Making It: Fin Doyle uses ingenuity to build business
April 5, 2009
Editor’s Note: This is the fifth of a weekly story we’ll bring readers about how businesses, families, individuals and organizations in Summit County are making it through these rocky economic times. If you have an idea for the “Making It” series, please e-mail us at email@example.com.
SILVERTHORNE ” Bomber Industries owner Fin Doyle does it all ” he manufactures, assembles and ships plate bindings for hard boot snowboarders ” from his business’s headquarters in Silverthorne.
By combining an entrepreneurial spirit with his love of snowboarding, the longtime local built a successful, internationally-known online business out of his garage.
“Making hardware is easy,” said Doyle, who guesses that hard-booters make up 2-3 percent of the snowboarding population. “The hurdle is making people aware of the hard-booting minority. Every year, we grow. New people are trying it.”
When asked who’s switching from soft boots to hard boots, Doyle used himself as an example.
“I’m 40 years old,” he said, “and I’m not interested in the halfpipe anymore. I want control and to carve. I’m not jumping and spinning anymore. I’ve jumped a million jumps, but I don’t want to do that. As snowboarders age, they’re more interested (in carving).”
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Bomber Industries is one of the few manufacturers in the country that demos carving gear. And Bomber is a dealer in carving boards and boots.
“If we get people to try the sport, they usually buy it,” he said.
So far this year, Doyle has seen a slight dip in sales because current hard-booters aren’t upgrading their gear. But, sales are up for “never-evers.”
Summit County is a hub for an international crowd and people from all over the world are setting up appointments to tour Bomber during their vacations ” it’s not a retail store with shopping hours, but Doyle maintains a showroom for visitors.
While a student of mechanical engineering at Chico State College in California, Doyle learned to snowboard in 1986 on a trip to Lake Tahoe Ski Resorts.
Not wanting to enter the “real world” after graduation, Doyle joined Copper Mountain Resort’s ranks as a snowboard instructor in 1992.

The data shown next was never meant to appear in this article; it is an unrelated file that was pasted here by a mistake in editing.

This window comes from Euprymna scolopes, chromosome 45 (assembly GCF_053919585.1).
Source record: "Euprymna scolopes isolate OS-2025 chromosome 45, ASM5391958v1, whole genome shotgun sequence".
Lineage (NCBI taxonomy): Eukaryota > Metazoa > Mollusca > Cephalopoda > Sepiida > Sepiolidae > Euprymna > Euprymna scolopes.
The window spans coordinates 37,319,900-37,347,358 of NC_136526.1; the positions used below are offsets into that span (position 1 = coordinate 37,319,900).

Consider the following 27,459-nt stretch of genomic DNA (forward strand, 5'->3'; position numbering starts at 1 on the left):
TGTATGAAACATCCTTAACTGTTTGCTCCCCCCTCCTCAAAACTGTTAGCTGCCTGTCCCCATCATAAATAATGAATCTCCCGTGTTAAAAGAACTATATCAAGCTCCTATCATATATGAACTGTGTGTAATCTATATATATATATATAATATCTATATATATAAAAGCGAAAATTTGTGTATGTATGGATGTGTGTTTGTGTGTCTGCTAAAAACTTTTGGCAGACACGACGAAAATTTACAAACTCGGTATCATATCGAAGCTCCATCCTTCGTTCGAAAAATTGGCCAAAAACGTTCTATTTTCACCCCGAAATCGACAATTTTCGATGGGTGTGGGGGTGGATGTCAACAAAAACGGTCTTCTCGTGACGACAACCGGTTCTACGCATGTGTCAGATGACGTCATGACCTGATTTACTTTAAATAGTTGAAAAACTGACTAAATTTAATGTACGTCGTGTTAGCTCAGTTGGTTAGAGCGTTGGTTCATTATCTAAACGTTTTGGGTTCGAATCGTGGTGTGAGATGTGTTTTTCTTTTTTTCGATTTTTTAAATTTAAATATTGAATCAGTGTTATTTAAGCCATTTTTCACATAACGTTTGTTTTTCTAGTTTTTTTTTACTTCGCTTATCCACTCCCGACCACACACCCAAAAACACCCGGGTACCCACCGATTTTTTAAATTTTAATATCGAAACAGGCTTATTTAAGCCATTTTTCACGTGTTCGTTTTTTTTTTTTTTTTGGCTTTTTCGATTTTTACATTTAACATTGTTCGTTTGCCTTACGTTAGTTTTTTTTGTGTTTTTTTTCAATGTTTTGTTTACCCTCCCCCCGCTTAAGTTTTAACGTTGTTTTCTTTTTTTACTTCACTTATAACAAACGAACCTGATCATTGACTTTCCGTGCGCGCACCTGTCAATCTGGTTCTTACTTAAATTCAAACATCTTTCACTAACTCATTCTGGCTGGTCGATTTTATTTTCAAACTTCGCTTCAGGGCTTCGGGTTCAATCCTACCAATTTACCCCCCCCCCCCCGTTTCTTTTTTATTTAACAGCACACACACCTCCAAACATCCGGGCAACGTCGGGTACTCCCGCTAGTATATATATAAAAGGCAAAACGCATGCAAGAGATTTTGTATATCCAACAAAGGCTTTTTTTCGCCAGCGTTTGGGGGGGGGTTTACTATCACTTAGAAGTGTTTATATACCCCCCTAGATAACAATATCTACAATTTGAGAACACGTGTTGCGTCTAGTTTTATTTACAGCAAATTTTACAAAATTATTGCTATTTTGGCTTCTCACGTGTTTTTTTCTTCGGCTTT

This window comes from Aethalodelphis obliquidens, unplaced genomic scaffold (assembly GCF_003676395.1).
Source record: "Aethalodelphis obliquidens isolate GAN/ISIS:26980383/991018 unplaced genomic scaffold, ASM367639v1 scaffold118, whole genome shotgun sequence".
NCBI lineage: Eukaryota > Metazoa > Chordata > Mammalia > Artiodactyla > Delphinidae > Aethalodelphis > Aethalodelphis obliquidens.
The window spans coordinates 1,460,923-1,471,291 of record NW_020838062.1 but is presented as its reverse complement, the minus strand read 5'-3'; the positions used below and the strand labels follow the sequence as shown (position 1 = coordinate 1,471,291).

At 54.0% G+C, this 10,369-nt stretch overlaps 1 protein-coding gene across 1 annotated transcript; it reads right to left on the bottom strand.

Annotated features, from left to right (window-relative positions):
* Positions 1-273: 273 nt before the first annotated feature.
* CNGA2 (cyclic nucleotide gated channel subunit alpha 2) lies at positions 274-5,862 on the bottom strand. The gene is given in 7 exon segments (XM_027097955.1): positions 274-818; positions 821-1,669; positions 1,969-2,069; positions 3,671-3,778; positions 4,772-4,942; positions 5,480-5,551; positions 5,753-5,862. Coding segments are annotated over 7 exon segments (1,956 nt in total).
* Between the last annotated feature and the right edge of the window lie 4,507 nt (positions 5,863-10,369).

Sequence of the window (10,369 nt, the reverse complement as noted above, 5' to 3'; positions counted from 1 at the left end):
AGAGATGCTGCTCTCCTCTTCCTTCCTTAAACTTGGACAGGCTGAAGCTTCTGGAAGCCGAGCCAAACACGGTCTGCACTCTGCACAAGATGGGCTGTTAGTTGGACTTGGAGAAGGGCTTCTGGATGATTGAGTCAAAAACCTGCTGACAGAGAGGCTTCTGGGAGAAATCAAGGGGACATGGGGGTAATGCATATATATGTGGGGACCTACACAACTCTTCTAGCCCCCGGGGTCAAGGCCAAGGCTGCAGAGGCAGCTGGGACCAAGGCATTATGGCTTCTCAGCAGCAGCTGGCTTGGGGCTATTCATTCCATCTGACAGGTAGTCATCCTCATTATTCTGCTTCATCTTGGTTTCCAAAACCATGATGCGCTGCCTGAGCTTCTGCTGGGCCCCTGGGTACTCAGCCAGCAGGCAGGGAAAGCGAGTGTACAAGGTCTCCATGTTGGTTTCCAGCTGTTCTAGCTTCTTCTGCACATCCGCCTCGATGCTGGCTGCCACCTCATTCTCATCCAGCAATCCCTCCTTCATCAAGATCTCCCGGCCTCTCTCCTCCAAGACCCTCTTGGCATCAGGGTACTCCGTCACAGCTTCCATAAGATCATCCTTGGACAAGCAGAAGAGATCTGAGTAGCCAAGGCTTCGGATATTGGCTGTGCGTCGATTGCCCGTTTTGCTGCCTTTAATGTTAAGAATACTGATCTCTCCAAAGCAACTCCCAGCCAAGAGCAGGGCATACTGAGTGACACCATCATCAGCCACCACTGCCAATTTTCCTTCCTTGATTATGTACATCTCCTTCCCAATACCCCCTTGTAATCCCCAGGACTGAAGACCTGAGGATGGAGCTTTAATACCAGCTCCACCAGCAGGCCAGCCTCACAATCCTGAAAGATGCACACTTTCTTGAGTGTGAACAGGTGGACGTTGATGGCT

During his time at Copper, Doyle noticed a need for better snowboard bindings and designed his first “TrenchDigger #1” plate binding in 1993 from his garage and bedroom.
In 1999, he moved Bomber to its Silverthorne location and started an online component, http://www.bomberonline.com.
Doyle also designs a Bishop telemark binding, though he stopped its production a year ago to save money.
“It was very successful,” he said, “but it’s an expensive binding to make.”
Doyle aims to create a new Bishop model and manufacture it soon.
“It’s funny that used Bishop bindings are selling for more on eBay than for what I sell them new,” he said. “Unfortunately I’m sold out.”
To have a successful business, Doyle runs a tight ship ” he has one full-time employee and he hires up to eight people during the summer months to manufacture and assemble his wares.
“We’re seasonal like a farmer,” Doyle said. “We make the gear in the summer and we sell it in the winter.”
To supplement his income, Doyle turns his machines around and manufactures items under his other business, Forsa Industries, like fuel-system parts for Subaru.
And Doyle is heavy on “doing it himself,” meaning he cuts his parts and makes manufacturing machines in-house.
“It saves money and gives us control,” he said. “If you have someone else making parts, they could be wrong.”
To design, manufacture and then use a product is a thrill to Doyle ” “It’s definitely the way to go.”
Caitlin Row can be reached at (970) 668-4633 or at crow@